I did some calculations based on vague guesses about the steel. In theory, I'd need to bend the plate at least 1/8" in the middle to reach the yield point where it wouldn't just spring back, and it would take ~400 pounds of force to flex it that much. Certainly more than I could do by jumping up & down on it.
I talked to the head of the machine shop at work, and he volunteered to help me flatten it out using a giant DiAcro hydraulic press brake they have. The key feature is that you can control the depth of the stroke in1 thousandths of an inch. I brought the plate in at lunch, helped him remove the dies off the brake and then set the plate up on a couple of aluminum bars supporting the ends. To push down in the middle, I had a chunk of 2x3 wood set on edge, and a piece of plywood to spread the force out over about a 3" wide stripe.
We started slowly increasing the depth of the stroke in 20 thousandths increments, watching the plate flex more and more. After each stroke, we'd check it with a straight-edge for any signs of flattening. It just acted like a giant leaf spring, well past the 1/8" depth I'd calculated. Even at about 1/2" deflection, there was no obvious sign of progress. Finally, it began to flatten out. It eventually began to develop a shallow depression in the middle where we were pushing, but by then the overall curvature was down to only 10 thousandths or so. The remaining upward curve was a bit off-center at that point, so we kept the stroke the same and moved the wood off a bit to that side. At the end, the final stroke was just about 0.800"! We were getting very concerned that the end blocks were going to kick out from under the plate because the angle was getting a bit steep. I have no idea how many pounds it took to bend the plate that far, but it was a LOT.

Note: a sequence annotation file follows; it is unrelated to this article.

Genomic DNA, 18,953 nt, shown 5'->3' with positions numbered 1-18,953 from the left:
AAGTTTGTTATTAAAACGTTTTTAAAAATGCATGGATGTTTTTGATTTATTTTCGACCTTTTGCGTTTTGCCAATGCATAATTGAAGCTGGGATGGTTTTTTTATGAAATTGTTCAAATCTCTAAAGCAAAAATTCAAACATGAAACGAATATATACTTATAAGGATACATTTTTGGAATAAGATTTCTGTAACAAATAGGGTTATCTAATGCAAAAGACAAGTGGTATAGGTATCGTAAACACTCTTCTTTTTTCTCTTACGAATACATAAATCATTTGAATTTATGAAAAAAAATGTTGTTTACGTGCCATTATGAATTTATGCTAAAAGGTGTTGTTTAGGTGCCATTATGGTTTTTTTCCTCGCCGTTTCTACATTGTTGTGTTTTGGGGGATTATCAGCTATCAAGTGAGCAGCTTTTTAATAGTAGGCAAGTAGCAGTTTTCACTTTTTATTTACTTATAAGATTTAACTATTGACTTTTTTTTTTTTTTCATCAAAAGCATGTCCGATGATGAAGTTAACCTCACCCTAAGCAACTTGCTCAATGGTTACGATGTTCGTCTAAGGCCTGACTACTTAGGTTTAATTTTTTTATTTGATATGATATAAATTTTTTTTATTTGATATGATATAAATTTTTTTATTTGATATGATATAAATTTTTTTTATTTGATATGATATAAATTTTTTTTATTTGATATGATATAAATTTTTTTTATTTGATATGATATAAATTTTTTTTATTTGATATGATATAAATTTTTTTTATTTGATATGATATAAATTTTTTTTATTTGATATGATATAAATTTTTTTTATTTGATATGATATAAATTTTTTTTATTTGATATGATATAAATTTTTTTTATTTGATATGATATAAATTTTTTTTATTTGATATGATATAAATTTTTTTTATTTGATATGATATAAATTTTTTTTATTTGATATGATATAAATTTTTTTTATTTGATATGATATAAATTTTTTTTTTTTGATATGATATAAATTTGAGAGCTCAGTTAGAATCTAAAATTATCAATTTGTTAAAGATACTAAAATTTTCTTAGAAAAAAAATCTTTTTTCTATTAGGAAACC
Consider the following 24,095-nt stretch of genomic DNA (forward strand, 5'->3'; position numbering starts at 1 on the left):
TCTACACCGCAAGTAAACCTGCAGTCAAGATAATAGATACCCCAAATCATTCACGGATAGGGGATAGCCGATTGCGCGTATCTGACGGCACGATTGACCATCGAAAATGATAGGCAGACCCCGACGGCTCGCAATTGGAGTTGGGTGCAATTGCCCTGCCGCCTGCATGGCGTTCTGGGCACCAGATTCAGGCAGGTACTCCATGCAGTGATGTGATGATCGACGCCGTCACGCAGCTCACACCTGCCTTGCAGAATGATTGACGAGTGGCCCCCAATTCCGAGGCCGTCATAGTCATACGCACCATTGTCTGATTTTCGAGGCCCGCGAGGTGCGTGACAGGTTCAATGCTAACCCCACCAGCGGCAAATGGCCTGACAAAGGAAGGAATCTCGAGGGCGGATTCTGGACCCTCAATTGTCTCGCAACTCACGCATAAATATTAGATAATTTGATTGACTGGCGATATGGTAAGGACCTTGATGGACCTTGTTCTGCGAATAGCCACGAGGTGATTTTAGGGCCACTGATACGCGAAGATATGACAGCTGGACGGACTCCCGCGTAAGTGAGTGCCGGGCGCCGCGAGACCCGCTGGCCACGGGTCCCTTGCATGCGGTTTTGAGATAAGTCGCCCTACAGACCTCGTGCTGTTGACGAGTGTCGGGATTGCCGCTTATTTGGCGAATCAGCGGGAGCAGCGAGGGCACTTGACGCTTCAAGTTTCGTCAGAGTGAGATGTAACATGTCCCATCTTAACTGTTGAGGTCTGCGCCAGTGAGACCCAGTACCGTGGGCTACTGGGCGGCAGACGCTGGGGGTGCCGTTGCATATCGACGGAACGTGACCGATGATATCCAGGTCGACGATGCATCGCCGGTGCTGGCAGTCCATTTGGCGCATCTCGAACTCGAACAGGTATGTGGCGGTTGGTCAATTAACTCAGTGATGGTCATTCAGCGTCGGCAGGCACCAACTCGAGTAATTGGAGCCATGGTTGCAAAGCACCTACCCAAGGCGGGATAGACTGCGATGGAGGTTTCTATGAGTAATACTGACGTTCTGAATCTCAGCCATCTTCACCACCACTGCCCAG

When finished, the overall flatness is probably down to about 5 thousandths, and it's in places where it should flatten out even further when it gets bolted back down to the press. Needless to say, I'm very pleased with the results. There is no other way I would have been able to do this without driving over it with a car, and the lack of control would have made it a very haphazard process. As it was, it took us over3/4 of an hour carefully flexing & checking things.
Flexing a piece of 1/4" thick steel 8 tenths of an inch is an amazing sight. The only guess we have about how it got that warped in the first place is stresses that relaxed over time. There is no way that much force could have been applied to it while it was on the shear without something else suffering damage. The press is probably 40 years old or so, and there is no sign it was ever in a fire that could have warped it like that.
The only other note is that it was kind of nice using the big DiAcro press to restore my little DiAcro shear. Sort of keeps it all in the family...